At the highest level for CCSS, which is level three, you'll find that there is requirements around pen testing, security audits all done via third parties. As an auditor for CCSS, this is where we would look at how organisations are ensuring that the code or the platforms that they have and provide have been tested by third parties, that are skilled in, in penetration testing or, or smart contract audits.
So it's about ensuring that there have been external eyes looked on every component within the CCSS in scope environment. Data sanitization, another key thing if there is an organisation that requires to have keys that are shipped around put on removable digital media sent to their clients, and so forth, how are this digital media securely cleaned and destroyed?
It can also extend to the the servers or the repositories that store these keys. For example, if HSM is decommissioned, how do we ensure that the keys that the HSM maintained have been securely destroyed? Once the HSM is decommissioned. We also have audit logs. So we have requirements around ensuring that audit logs are maintained and are checked on a regular basis.
And finally, we have our proof of reserve requirements. So, CCSS, as I see it, is one of the first and probably only standard I've seen that actually has a proof of reserve requirement. I haven't seen it enforced in any other standard. I could be wrong because I only really focus on information security, but that's what I believe to be the case.
And so CCSS has a proof of reserve requirements. We know that proof of reserve is something that's still being worked on. It's not a hundred percent guaranteed. We've seen that some of the reports that have been produced only focus on chain. There's issues around the fact that how, how do you actually trust that their proof of reserve reports are accurate?
It doesn't. It may not take into account off chain liabilities or off chain investments or other types of debt or contractual obligations. But it's starting and with further refinement for proof of reserve it looks like it could be hopefully a, a, a positive financial control because proof of reserve, in my opinion, is actually a financial control.
However, the CCSS committee members who maintained the standard felt that it was absolutely important that it somewhere that someone was actually providing some type of financial proof. That they have reserves available if there's such things as a bank run. So it's unique. Many people will comment on CCSS proof of Reserve saying, well, wait a minute.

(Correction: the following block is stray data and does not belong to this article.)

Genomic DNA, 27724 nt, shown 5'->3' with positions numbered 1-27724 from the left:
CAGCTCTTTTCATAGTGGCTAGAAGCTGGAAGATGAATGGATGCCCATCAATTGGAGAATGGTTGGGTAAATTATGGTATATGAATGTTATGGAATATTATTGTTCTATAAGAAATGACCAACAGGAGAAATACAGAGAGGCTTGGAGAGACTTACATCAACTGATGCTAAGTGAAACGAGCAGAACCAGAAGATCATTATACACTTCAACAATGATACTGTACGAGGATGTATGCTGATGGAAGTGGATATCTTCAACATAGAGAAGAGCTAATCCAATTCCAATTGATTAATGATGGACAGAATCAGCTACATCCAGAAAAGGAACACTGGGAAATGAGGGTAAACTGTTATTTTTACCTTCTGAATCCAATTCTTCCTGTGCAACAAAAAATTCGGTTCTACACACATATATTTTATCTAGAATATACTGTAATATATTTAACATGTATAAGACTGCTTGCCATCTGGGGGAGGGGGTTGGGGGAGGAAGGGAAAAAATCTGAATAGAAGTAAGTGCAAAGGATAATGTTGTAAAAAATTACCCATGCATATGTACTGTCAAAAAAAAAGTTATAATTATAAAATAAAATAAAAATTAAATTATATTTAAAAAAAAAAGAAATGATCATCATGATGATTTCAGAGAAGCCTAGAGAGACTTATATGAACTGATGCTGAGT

That's a financial control. It's not an information security control. But the fact of the matter is, it's such a important thing to consider that the CCSS committee added it, regardless.
And finally if I was building a Web3 platform, I would I would introduce information security in an approach that would be as cost effective as possible. The first things I would look at doing would be to offer a bug bounty. So with that, we may find that the initial team building the Web3 platform don't have the skills in house for information security or the ability to detect vulnerabilities.
We may want to have a smart contract audit, but we may not be prepared to wait six months, which I believe is the average waiting time to have your smart contracts audited by a third party smart contract auditing firm. So why don't we offer a bug bounty that will entice people that are very smart and very knowledgeable in, in such things as smart contracts to review our code and they get rewarded or incentivized for, for, for doing this, this effort.
So that's one of the first things I would introduce is a bug bounty program. I will, of course have third party audits done as well. But the bug bounty is a faster and quicker way of actually getting eyes, eyeballs on my code to ensure that the bulk of the vulnerabilities have been detected already.
Another thing I would look at is the, the concerning use of anonymous people within a team. The, the use of anon for, you know, for the developers. So you might have a team of developers that are all over the world, you only know them by their Discord channel, or maybe an email address from Gmail or some other generic email service provider.
And you build up quite a relationship or rapport with them. But you never really know who these people are. Now, there are well known attack vectors where state actors or organized crime or more sophisticated attackers will actually join projects to offer their services such as development for the express reason of getting access to the code and with malicious intent, it's called an insider threat. So we know that that's actually quite a, a relatively easy attack vector to use with platforms that don't mind having anonymous people have access to their code. So for me, I would ensure that I know the person who was coding on my platform.